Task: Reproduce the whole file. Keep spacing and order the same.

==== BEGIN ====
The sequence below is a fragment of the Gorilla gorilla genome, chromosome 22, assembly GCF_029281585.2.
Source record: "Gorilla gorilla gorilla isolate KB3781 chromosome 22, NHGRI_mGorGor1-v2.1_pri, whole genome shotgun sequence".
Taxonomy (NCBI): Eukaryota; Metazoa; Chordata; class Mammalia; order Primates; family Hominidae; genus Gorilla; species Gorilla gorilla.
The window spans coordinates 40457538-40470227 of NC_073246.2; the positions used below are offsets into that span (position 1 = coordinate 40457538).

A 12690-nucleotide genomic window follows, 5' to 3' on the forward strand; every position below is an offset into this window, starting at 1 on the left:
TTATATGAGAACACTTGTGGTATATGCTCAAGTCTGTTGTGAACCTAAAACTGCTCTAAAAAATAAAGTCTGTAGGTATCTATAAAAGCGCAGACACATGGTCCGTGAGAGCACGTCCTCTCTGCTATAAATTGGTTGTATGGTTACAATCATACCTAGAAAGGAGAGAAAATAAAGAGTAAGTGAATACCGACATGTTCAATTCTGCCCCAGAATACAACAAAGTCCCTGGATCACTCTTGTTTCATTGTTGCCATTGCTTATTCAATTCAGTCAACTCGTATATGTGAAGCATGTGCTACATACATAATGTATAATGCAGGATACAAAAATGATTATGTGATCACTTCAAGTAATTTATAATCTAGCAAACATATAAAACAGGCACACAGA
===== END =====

The sequence below is a fragment of the Gorilla gorilla genome, chromosome 22, assembly GCF_029281585.2.
Source record: "Gorilla gorilla gorilla isolate KB3781 chromosome 22, NHGRI_mGorGor1-v2.1_pri, whole genome shotgun sequence".
Taxonomy (NCBI): Eukaryota; Metazoa; Chordata; class Mammalia; order Primates; family Hominidae; genus Gorilla; species Gorilla gorilla.
The window spans coordinates 40457538-40470227 of NC_073246.2; the positions used below are offsets into that span (position 1 = coordinate 40457538).

A 12690-nucleotide genomic window follows, 5' to 3' on the forward strand; every position below is an offset into this window, starting at 1 on the left:
TTATATGAGAACACTTGTGGTATATGCTCAAGTCTGTTGTGAACCTAAAACTGCTCTAAAAAATAAAGTCTGTAGGTATCTATAAAAGCGCAGACACATGGTCCGTGAGAGCACGTCCTCTCTGCTATAAATTGGTTGTATGGTTACAATCATACCTAGAAAGGAGAGAAAATAAAGAGTAAGTGAATACCGACATGTTCAATTCTGCCCCAGAATACAACAAAGTCCCTGGATCACTCTTGTTTCATTGTTGCCATTGCTTATTCAATTCAGTCAACTCGTATATGTGAAGCATGTGCTACATACATAATGTATAATGCAGGATACAAAAATGATTATGTGATCACTTCAAGTAATTTATAATCTAGCAAACATATAAAACAGGCACACAGA